Saturday, 13 December 2008

I remember, I remember ...

Left: 'Brek-ke-ke-kex-koax-koax' (the frog chorus in The Frogs, Book X, Aristophanes - in translation).

Daisy Goodwin and Jeremy Paxman are joining forces with fellow poetry aficionados, under the aegis of the BBC, to encourage teachers in schools to breathe new life into the practice (N.B. I avoid the word 'discipline') of learning favourite poems by heart (N.B. I prefer to avoid the word 'rote').

The feature (livelink above, The Daily Telegraph, 16 Nov 2008) set me thinking about my early - and later - school experiences. Alas, I am not renowned for my memory in an 'examination' kind of way; but I have tried to think of a mixed bag of poetic pieces that I learned (often only in part) at school. All these have travelled with me over the years, bringing a great sense of pleasure and satisfaction.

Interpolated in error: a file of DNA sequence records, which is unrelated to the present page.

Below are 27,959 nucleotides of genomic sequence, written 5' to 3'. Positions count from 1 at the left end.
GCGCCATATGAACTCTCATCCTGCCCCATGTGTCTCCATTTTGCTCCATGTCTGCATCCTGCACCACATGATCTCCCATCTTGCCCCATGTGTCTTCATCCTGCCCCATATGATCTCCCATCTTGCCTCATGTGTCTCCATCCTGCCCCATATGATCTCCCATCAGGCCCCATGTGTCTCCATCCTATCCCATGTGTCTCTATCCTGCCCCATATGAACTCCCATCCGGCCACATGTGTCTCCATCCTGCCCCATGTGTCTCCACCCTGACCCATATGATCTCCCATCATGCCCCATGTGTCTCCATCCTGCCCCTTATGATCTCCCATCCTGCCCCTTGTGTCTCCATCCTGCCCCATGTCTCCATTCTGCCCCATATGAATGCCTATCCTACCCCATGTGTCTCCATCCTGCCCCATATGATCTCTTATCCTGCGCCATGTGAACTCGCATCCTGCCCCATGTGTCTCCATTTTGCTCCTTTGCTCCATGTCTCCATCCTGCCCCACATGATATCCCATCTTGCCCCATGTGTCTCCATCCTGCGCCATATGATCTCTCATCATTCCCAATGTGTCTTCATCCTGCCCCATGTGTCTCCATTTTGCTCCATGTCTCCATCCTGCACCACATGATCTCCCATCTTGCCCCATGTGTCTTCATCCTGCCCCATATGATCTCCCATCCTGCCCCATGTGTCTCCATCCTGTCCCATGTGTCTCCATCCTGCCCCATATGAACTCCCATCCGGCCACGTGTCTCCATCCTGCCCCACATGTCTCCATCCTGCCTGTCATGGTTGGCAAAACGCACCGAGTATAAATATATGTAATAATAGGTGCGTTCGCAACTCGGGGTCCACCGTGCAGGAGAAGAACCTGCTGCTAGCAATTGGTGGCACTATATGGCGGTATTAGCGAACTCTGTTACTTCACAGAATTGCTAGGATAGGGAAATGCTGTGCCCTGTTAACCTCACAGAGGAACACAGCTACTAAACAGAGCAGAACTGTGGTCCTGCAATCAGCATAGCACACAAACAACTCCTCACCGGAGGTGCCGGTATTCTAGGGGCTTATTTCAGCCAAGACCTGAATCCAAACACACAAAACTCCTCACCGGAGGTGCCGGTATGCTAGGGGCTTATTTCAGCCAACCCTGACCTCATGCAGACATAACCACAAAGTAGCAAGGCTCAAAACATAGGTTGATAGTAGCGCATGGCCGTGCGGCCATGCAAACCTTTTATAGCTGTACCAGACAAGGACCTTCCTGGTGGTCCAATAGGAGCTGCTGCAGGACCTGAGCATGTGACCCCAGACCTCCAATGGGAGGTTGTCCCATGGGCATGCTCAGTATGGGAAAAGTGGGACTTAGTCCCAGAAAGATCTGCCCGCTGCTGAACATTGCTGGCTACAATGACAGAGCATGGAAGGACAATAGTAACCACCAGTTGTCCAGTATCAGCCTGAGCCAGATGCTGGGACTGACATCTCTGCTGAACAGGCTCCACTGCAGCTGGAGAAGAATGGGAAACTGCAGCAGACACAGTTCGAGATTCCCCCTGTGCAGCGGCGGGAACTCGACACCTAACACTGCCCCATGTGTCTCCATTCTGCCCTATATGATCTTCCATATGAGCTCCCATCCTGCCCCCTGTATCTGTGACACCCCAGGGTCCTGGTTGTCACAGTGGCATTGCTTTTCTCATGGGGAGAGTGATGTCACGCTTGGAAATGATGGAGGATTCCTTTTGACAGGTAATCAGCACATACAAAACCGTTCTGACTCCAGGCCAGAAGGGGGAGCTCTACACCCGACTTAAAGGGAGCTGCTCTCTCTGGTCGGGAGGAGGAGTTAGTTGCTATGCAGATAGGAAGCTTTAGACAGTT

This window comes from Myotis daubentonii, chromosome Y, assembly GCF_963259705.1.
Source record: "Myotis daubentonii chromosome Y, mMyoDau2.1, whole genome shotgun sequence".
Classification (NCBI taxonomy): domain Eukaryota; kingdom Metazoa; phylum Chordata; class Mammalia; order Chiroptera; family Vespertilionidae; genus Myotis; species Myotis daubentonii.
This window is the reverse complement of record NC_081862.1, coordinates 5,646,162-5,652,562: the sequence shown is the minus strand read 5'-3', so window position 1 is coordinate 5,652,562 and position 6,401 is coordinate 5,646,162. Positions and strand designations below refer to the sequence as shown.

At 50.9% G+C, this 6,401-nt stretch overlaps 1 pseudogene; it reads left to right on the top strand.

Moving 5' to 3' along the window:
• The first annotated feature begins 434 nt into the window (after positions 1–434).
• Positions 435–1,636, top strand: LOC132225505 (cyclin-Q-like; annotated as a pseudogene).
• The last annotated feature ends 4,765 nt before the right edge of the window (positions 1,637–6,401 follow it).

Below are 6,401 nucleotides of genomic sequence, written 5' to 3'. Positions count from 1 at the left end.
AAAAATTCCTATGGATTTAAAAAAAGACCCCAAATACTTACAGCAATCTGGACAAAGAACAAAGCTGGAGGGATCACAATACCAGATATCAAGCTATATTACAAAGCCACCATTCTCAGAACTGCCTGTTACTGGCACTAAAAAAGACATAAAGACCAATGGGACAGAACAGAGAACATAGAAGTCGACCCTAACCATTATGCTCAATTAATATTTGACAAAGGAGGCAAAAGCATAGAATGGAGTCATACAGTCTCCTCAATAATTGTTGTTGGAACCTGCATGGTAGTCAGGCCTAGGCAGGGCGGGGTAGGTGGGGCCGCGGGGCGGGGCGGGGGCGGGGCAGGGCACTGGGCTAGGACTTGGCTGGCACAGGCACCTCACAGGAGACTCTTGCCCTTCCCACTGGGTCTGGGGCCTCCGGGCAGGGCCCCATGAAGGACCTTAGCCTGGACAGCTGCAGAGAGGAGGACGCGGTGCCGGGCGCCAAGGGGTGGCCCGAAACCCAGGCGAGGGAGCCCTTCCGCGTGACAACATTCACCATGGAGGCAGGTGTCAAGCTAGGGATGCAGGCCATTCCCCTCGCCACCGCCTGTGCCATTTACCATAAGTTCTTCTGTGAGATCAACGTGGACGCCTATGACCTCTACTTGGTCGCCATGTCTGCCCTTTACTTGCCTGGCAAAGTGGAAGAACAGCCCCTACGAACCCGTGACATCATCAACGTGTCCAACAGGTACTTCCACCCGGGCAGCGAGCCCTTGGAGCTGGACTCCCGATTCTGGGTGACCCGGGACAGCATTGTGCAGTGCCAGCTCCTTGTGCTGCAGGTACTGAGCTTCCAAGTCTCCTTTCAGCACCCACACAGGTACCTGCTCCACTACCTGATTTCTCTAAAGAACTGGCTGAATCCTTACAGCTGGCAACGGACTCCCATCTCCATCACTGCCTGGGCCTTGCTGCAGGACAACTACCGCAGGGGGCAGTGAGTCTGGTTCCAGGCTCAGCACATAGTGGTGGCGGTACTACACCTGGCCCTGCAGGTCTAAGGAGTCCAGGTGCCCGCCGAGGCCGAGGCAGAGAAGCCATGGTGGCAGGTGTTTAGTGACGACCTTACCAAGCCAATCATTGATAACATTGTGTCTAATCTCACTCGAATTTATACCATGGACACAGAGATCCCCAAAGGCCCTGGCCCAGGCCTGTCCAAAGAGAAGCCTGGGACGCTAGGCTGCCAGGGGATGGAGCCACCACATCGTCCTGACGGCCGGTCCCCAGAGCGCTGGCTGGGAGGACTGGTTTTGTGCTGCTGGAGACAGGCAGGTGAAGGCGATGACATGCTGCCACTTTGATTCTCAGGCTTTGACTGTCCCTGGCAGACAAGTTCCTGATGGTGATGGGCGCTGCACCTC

After 'Incey Wincey Spider', the first poem (or song) that I remember learning in its - albeit short - entirety at school was 'Four ducks on a pond' by William Allingham. Sections, and sometimes quite small sections, from the following literary pieces followed. They have been treasures in 'my memory bag' ever since. They are presented in a rough chronological order of learning, rather than in order of preference.
  1. The Lady of Shalott
  2. Flannan Isle
  3. The Frogs Aristophanes (in translation ...)
  4. Macbeth
  5. Antigone by Sophocles (in translation ...)
I have two questions in mind:
  1. What poetic pieces will our school leavers of today - or tomorrow - take with them?
  2. What poetic pieces travel with you from your school days?
A final thought: it must be quite hard (I would imagine) for today's youngsters to commit pieces of contemporary literature to memory, since we now inhabit a world in which rhyme, alliteration and 'even scansion' are not as popular in poetry as they once were.

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